22 November 2012

'Not a Sane Bone in His Body'

The current issue of Cornell Alumni Magazine has a feature article titled Good Sport by Brad Herzog, writing about sports journalist Jeremy Schaap. That's the same Schaap who gained notoriety in the chess world when Bobby Fischer was released from Japan to Iceland in 2005. I once used the video footage in a post appropriately titled Fischer and Schaap. Curious to discover if the encounter had made any impression on Schaap, I read the article expecting at best a passing reference to chess and Fischer. I was surprised to find that the subject was used as the final scene for the three page feature.

One of Schaap’s proudest moments came when he pursued a story that his father had first covered decades earlier. Dick Schaap had met chess player Bobby Fischer in 1958, when the fourteen-year-old prodigy won the U.S. national championship. Schaap later took him to ballgames, played tennis with him, even served as the master of ceremonies for Bobby Fischer Day after Fischer defeated Soviet grandmaster Boris Spassky in an iconic Cold War confrontation in Iceland.

Dick Schaap, perhaps even a better known sports journalist than his son, died in 2001, but the story continued.

In 2004, Fischer was arrested for a passport violation in Japan, but he avoided deportation when Iceland offered him honorary citizenship the following year. Having tracked his movements since long before his father passed away, Schaap convinced his ESPN bosses that an interview with Fischer was a once-in-a-generation opportunity. They agreed, and he made it to Reykjavik in time to watch Fischer’s flight arrive.

The video I embedded in my 'Fischer and Schaap' post has since been removed, but it was easy to find another on YouTube: The Strange Life of Bobby Fischer. It shows highlights from Fischer's press conference given the day after his arrival in Iceland. The key moment in the clip was recounted by Herzog. I've abridged it slightly here:-

"Your father was Dick Schaap?" Fischer responded suddenly. "He rapped me very hard. He said that I don't have a sane bone in my body. I didn't forget that."

"I don't think he meant it literally," said Schaap.

Fischer then embarked on a diatribe, recalling how Dick Schaap had been "kind of like a father figure," and then later, "like a typical Jewish snake, he had the most vicious things to say about me."

"I have to object—" said Schaap.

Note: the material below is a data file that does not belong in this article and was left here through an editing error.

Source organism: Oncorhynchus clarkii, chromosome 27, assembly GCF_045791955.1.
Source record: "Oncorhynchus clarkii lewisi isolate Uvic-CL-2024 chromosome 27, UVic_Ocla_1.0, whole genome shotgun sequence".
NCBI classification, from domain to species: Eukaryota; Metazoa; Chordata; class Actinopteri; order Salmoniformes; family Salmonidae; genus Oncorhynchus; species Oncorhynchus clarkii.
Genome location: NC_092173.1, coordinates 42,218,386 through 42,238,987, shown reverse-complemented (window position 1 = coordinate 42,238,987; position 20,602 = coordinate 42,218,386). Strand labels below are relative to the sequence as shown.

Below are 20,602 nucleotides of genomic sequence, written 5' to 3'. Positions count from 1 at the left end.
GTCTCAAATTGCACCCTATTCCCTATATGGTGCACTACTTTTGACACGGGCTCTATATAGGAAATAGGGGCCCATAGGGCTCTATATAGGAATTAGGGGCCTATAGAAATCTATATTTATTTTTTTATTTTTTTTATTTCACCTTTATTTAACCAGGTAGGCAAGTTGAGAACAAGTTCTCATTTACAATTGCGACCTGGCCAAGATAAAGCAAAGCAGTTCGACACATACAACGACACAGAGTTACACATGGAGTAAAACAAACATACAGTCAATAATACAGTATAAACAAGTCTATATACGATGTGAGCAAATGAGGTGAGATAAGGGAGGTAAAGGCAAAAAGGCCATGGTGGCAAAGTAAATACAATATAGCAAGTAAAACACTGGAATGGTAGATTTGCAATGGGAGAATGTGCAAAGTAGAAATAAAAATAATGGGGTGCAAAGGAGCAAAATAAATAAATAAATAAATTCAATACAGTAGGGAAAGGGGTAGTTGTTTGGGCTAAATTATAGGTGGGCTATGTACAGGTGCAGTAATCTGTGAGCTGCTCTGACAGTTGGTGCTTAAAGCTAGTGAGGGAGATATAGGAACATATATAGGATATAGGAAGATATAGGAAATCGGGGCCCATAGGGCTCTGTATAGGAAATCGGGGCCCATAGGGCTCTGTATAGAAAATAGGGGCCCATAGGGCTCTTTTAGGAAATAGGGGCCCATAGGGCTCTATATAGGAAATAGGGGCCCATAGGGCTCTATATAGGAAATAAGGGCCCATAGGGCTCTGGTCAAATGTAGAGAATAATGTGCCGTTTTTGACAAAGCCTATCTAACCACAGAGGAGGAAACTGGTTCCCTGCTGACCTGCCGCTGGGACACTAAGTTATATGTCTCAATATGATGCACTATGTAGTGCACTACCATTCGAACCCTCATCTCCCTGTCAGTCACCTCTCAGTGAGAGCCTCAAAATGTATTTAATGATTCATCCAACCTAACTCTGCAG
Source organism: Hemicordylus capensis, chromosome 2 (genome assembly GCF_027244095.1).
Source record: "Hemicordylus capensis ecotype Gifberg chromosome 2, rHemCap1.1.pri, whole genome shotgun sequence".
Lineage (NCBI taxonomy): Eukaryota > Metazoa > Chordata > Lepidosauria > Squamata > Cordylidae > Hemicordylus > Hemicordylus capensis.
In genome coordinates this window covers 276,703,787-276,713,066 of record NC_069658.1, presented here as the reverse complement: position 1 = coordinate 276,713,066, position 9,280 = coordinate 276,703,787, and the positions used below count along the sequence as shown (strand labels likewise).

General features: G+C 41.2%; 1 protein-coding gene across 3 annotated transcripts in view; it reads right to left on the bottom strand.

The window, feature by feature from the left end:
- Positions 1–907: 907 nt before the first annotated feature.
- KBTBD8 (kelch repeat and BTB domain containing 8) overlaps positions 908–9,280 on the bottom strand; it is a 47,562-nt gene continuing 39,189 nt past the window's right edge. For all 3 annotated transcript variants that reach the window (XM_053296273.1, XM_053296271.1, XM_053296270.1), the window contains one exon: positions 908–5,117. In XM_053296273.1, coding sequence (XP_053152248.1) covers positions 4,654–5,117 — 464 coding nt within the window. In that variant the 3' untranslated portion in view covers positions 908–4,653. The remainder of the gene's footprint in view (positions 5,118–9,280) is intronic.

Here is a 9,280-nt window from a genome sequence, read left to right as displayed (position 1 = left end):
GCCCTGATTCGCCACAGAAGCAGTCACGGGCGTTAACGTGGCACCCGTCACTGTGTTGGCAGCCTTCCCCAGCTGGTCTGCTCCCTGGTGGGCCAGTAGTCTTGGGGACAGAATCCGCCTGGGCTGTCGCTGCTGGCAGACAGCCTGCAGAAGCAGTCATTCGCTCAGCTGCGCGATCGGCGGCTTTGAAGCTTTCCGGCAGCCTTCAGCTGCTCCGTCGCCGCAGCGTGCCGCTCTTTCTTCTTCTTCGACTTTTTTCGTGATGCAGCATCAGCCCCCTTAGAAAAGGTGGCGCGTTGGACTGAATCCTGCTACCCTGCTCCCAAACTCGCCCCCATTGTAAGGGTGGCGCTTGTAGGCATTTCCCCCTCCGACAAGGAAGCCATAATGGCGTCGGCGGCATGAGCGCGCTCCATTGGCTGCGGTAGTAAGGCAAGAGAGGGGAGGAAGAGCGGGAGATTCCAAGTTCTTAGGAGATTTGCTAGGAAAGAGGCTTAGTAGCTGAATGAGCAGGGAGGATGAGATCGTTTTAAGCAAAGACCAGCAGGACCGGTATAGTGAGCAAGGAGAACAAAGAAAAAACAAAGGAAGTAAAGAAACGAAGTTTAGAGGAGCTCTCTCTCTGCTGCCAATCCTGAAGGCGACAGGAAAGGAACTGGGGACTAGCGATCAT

"Did you read what he said in that article?" asked Fischer, his voice rising.

"I'm not sure if I read it, but I know that he said it," Schaap replied, then added: "Honestly, I don't know that you've done much here today really to disprove anything he said."

As Schaap turned and walked out, the camera was on Fischer's face, rendered speechless and close to tears. I wondered about the original source of the 'doesn't have a sane bone' comment and set out looking for it. I didn't find it, but I did find a longer video with much more Fischer footage.


Bobby Fischer - ESPN SportsCenter (13:01)

It shows many of the moments where the lives of Dick Schaap and Bobby Fischer came together. Herzog closed his article on Jeremy Schaap by noting,

A few months later, for his feature report on "Finding Bobby Fischer," shown both on ESPN and ABC's "World News Tonight," he received an Emmy. It was called the Dick Schaap Outstanding Writing Award.

I suppose the 'ESPN SportsCenter' clip embedded above was the same that won the Emmy. Now if I could just find the source of the 'sane bone' comment. It obviously weighed heavily on Fischer's spirit.

***

Later: 'Jim West On Chess' to the rescue: Schaap's Article on Fischer has the entire piece.

'Whatever Happened to Bobby Fischer? : Our Peripatetic Reporter Pursues an Old Friend' by Dick Schaap • 'Take the avarice of Monopoly, the complexity of chess, the loneliness of solitaire, the frustrations of a maze, and the absurdity of an eyeball bender, mix well and you'll have a hint of the new game I have invented. The game is called "In Search of Bobby Fischer." [...] I will continue to play this game, to pursue the former world chess champion, because I genuinely like Bobby Fischer. He possesses two classic virtues: He is never dull, and he does not have a sane bone in his body. I'll let you know when I find him. Don't hold your breath.'

If Fischer thought that Schaap 'rapped me very hard', he must have heard the quote from a third party. See the JWOC link for the rest. Thanks, Jim!

1 comment:

James R. West said...

Mark: The source of the "sane bone" comment was an article by Dick Schaap in the May/June 1979 issue of "Games Magazine" as given in the post of February 9, 2008 at my "Jim West On Chess" blog. Jim West